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Disciplining a young kitten may be necessary if its behavior threatens people or property, but harsh punishment should be avoided. Hand clapping and using shaker cans or horns can be intimidating enough to inhibit undesirable behavior. However, remote punishment is preferred. Remote punishment consists of using something that appears unconnected to the punisher to stop the problem behavior. Examples include using spray bottles, throwing objects in the direction of the kitten to startle (but not hit) it, and making loud noises. Remote punishment is preferred because the kitten associates punishment with the undesirable act and not with you. Punishment must be done during or within seconds of the undesirable behavior, otherwise the kitten will not associate the punishment with the "crime."


Vaccinations
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There are many diseases that are fatal to cats. Fortunately, we have the ability to prevent many of these by using very effective vaccines. In order to be effective, some of these vaccines must be given as a series of injections.

The routine vaccination schedule will protect your kitten from four diseases: panleukopenia (distemper), calici, herpes (rhinotracheitis), and rabies. The first three are included in a combination vaccine (FVRCP). There are two versions of this vaccine - an injectable vaccine and an intranasal vaccine. Both the injectable and intranasal FVRCP is given starting at 6 to 8 weeks of age and given every 3 to 4 weeks until the kitten is at least 16 weeks of age. When the FVRCP is given for the first time to a kitten 16 weeks or older or an adult cat the injectable FVRCP vaccine will be given twice, 3 to 4 weeks apart, while the intranasal FVRCP is given once. Rabies vaccine is given at or after 8 weeks of age and does not need to be boostered for a year. Leukemia vaccine is necessary if your cat does or will go outside at all (even under supervision) or if you have another cat that goes in and out since this deadly disease is transmitted by contact with other cats, especially when fighting occurs. Your veterinarian will advise you whether or not this vaccine is appropriate for your cat.


The Need for a Series of Vaccinations
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When the kitten nurses its mother, it receives a temporary form of immunity through its mother's milk. This immunity is in the form of proteins called antibodies. For about 24-48 hours after birth, the kitten's intestines allow absorption of these antibodies directly into the blood stream. This immunity is of benefit during the first few weeks of the kitten's life, but, at some point, this immunity fails and the kitten must be able to make its own long-lasting immunity. Vaccinations are used for this purpose. As long as the mother's antibodies are present, vaccinations do not last long enough. The mother's antibodies will neutralize the vaccine so the vaccine does not get a chance to stimulate the kitten's immune system fully.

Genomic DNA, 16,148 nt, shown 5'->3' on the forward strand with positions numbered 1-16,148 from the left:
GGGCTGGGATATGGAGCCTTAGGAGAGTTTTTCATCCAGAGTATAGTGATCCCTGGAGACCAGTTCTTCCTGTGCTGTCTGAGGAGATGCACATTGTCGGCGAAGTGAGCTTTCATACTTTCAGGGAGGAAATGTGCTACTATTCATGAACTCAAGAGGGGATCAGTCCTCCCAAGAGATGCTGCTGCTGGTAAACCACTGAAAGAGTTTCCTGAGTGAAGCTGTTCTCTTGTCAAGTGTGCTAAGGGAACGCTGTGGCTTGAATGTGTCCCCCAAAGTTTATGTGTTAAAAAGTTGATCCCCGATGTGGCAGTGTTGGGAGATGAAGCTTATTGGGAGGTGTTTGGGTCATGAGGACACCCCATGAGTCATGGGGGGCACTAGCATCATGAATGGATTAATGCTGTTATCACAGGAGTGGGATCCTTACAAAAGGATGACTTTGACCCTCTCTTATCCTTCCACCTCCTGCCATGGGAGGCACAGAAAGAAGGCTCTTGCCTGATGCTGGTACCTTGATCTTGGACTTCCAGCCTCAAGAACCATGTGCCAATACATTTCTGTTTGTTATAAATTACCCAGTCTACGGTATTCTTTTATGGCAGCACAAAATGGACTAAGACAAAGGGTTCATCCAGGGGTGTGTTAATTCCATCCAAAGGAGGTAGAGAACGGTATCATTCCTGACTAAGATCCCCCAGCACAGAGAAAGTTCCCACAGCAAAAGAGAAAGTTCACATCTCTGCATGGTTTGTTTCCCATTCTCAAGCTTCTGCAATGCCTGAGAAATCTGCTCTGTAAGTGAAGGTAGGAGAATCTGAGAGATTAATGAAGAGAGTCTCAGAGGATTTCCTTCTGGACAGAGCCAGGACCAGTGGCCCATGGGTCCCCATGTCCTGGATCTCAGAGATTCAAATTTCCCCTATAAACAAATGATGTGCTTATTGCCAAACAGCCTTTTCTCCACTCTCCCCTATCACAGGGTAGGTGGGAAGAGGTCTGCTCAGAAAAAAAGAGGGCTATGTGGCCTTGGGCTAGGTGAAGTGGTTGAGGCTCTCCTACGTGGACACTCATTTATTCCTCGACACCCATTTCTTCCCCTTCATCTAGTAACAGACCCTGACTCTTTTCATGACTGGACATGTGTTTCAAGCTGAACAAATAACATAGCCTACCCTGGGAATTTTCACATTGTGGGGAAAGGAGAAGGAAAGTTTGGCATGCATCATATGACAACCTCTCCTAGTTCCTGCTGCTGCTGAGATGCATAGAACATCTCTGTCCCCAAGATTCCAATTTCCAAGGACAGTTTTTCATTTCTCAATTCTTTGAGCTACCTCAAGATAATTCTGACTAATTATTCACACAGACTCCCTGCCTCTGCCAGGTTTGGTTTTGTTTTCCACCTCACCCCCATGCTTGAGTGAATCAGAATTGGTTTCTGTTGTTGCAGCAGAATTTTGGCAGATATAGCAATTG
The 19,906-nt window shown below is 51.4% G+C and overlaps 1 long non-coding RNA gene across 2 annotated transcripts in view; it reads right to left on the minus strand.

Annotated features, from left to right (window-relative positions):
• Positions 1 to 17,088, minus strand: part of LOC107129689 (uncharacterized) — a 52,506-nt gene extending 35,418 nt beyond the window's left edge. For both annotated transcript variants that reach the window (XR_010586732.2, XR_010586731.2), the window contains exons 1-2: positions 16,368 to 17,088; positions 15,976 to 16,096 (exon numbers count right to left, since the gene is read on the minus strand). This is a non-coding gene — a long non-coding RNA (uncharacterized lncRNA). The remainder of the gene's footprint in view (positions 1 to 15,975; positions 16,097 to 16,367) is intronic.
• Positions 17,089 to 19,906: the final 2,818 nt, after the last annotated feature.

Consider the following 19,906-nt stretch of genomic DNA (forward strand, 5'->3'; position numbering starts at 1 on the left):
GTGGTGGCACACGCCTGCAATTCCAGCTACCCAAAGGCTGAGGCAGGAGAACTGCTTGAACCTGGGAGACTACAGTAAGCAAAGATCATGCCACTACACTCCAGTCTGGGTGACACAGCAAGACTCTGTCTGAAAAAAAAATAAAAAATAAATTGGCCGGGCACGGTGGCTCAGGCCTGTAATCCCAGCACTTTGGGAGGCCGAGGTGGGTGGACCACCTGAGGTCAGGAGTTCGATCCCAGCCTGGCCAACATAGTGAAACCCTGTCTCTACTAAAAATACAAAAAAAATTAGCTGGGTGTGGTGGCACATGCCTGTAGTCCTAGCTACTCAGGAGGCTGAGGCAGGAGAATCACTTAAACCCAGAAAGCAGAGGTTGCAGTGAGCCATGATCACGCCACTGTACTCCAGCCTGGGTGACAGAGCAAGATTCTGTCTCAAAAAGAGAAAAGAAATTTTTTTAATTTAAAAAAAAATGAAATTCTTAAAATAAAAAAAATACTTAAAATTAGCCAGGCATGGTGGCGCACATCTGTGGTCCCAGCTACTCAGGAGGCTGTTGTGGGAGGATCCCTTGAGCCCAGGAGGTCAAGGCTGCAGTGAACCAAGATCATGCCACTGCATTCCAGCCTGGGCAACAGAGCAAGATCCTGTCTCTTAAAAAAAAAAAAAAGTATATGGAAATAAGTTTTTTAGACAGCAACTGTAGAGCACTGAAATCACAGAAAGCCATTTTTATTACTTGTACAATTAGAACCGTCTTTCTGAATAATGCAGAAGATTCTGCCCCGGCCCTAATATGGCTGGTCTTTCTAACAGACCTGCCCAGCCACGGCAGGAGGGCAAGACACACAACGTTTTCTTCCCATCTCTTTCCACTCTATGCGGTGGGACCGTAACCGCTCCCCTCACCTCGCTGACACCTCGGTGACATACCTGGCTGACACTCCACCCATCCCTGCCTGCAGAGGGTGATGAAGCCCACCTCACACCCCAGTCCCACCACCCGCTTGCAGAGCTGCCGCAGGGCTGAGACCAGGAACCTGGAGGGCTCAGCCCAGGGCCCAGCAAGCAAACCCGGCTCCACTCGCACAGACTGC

Many factors determine when the kitten will be able to respond to the vaccines. These include the level of immunity in the mother cat, how much of the antibody has been absorbed, and the number of vaccines given to the kitten. Since we do not know when an individual kitten will lose the short-term immunity, we give a series of vaccinations. We hope that at least two of these will fall in the window of time when the kitten has lost the immunity from its mother but has not yet been exposed to disease.

A single FVRCP or Feline Leukemia vaccination, even if effective, is not likely to stimulate the long-term immunity that is so important. The exception to this is the intranasal version of the FVRCP given in a cat over 16 weeks of age - this initial vaccine produces long enough immunity to last until it is boostered after one year.

Rabies vaccine does not need to be given in a series initially, since one injection given at the proper time is enough to produce long-term immunity until the vaccine is boostered after one year.


Feeding a Kitten
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Diet is extremely important in the growing months of a cat's life, and there are two important criteria that should be met in selecting food for your kitten. We recommend a NAME-BRAND FOOD made by a national cat food company (not a generic or local brand), and a form of food MADE FOR KITTENS. This should be fed until your kitten is neutered. Metabolic needs decrease significantly after neutering and spaying, so the amount that the kitten is given should be reduced or they should be transitioned to an adult diet at that time. We recommend that you only buy food that has the AAFCO certification. Usually, you can find this information very easily on the label. AAFCO is an organization that oversees the entire pet food industry. It does not endorse any particular food, but it will certify that the food has met the minimum requirements for nutrition. Most of the commercial pet foods will have the AAFCO label. Ideally, you should feed a diet that has undergone feeding trials. These trials ensure that the diet not only meets the minimum and maximum required amounts of nutrients, but also has been fed to cats whose health status was monitored to ensure digestibility of the diet. This will be mentioned in the AAFCO statement if it was done. Generic brands and many "holistic" or "natural" brands often have not done feeding trials, only a nutritional analysis if anything. A food may look great "on paper" but have poor digestibility and poor nutrient absorption when fed.